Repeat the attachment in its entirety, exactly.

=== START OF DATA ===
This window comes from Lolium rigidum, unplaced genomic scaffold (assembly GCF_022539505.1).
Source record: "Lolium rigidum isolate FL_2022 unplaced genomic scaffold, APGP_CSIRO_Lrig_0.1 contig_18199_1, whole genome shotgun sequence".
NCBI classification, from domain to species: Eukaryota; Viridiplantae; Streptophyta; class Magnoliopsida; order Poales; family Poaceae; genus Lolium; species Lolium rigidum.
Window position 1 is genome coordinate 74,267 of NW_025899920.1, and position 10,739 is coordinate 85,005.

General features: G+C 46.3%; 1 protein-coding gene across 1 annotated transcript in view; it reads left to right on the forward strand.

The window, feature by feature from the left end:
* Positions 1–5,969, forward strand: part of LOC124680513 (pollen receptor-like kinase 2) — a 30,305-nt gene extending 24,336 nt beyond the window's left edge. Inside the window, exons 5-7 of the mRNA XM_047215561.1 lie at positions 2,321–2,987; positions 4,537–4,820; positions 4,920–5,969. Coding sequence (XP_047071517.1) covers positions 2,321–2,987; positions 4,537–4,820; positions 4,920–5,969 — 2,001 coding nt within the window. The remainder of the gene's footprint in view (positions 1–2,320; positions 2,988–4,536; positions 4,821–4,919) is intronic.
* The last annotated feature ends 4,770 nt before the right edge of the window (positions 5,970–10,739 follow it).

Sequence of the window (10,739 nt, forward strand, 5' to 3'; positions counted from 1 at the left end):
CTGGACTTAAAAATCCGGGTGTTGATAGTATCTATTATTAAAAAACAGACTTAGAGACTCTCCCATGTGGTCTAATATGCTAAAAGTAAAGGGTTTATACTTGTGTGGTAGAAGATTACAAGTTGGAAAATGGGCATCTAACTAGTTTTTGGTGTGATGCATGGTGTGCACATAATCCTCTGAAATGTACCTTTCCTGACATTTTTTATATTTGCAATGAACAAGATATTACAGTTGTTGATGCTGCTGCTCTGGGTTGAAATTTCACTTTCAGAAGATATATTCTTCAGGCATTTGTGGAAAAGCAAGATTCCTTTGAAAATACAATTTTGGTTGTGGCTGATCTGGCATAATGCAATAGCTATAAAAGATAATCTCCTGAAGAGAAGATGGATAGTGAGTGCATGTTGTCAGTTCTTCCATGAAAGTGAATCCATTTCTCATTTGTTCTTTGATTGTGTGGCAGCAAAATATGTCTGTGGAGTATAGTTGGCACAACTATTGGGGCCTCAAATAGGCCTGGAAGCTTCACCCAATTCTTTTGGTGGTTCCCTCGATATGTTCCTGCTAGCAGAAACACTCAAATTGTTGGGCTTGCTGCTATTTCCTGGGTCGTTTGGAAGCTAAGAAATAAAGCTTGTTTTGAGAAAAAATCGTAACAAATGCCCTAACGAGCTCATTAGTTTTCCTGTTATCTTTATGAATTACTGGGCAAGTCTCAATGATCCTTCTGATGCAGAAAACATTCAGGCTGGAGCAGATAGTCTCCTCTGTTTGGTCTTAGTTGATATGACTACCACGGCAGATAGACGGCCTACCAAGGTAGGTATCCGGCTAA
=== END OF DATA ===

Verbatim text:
This window comes from Lolium rigidum, unplaced genomic scaffold (assembly GCF_022539505.1).
Source record: "Lolium rigidum isolate FL_2022 unplaced genomic scaffold, APGP_CSIRO_Lrig_0.1 contig_18199_1, whole genome shotgun sequence".
NCBI classification, from domain to species: Eukaryota; Viridiplantae; Streptophyta; class Magnoliopsida; order Poales; family Poaceae; genus Lolium; species Lolium rigidum.
Window position 1 is genome coordinate 74,267 of NW_025899920.1, and position 10,739 is coordinate 85,005.

General features: G+C 46.3%; 1 protein-coding gene across 1 annotated transcript in view; it reads left to right on the forward strand.

The window, feature by feature from the left end:
* Positions 1–5,969, forward strand: part of LOC124680513 (pollen receptor-like kinase 2) — a 30,305-nt gene extending 24,336 nt beyond the window's left edge. Inside the window, exons 5-7 of the mRNA XM_047215561.1 lie at positions 2,321–2,987; positions 4,537–4,820; positions 4,920–5,969. Coding sequence (XP_047071517.1) covers positions 2,321–2,987; positions 4,537–4,820; positions 4,920–5,969 — 2,001 coding nt within the window. The remainder of the gene's footprint in view (positions 1–2,320; positions 2,988–4,536; positions 4,821–4,919) is intronic.
* The last annotated feature ends 4,770 nt before the right edge of the window (positions 5,970–10,739 follow it).

Sequence of the window (10,739 nt, forward strand, 5' to 3'; positions counted from 1 at the left end):
CTGGACTTAAAAATCCGGGTGTTGATAGTATCTATTATTAAAAAACAGACTTAGAGACTCTCCCATGTGGTCTAATATGCTAAAAGTAAAGGGTTTATACTTGTGTGGTAGAAGATTACAAGTTGGAAAATGGGCATCTAACTAGTTTTTGGTGTGATGCATGGTGTGCACATAATCCTCTGAAATGTACCTTTCCTGACATTTTTTATATTTGCAATGAACAAGATATTACAGTTGTTGATGCTGCTGCTCTGGGTTGAAATTTCACTTTCAGAAGATATATTCTTCAGGCATTTGTGGAAAAGCAAGATTCCTTTGAAAATACAATTTTGGTTGTGGCTGATCTGGCATAATGCAATAGCTATAAAAGATAATCTCCTGAAGAGAAGATGGATAGTGAGTGCATGTTGTCAGTTCTTCCATGAAAGTGAATCCATTTCTCATTTGTTCTTTGATTGTGTGGCAGCAAAATATGTCTGTGGAGTATAGTTGGCACAACTATTGGGGCCTCAAATAGGCCTGGAAGCTTCACCCAATTCTTTTGGTGGTTCCCTCGATATGTTCCTGCTAGCAGAAACACTCAAATTGTTGGGCTTGCTGCTATTTCCTGGGTCGTTTGGAAGCTAAGAAATAAAGCTTGTTTTGAGAAAAAATCGTAACAAATGCCCTAACGAGCTCATTAGTTTTCCTGTTATCTTTATGAATTACTGGGCAAGTCTCAATGATCCTTCTGATGCAGAAAACATTCAGGCTGGAGCAGATAGTCTCCTCTGTTTGGTCTTAGTTGATATGACTACCACGGCAGATAGACGGCCTACCAAGGTAGGTATCCGGCTAA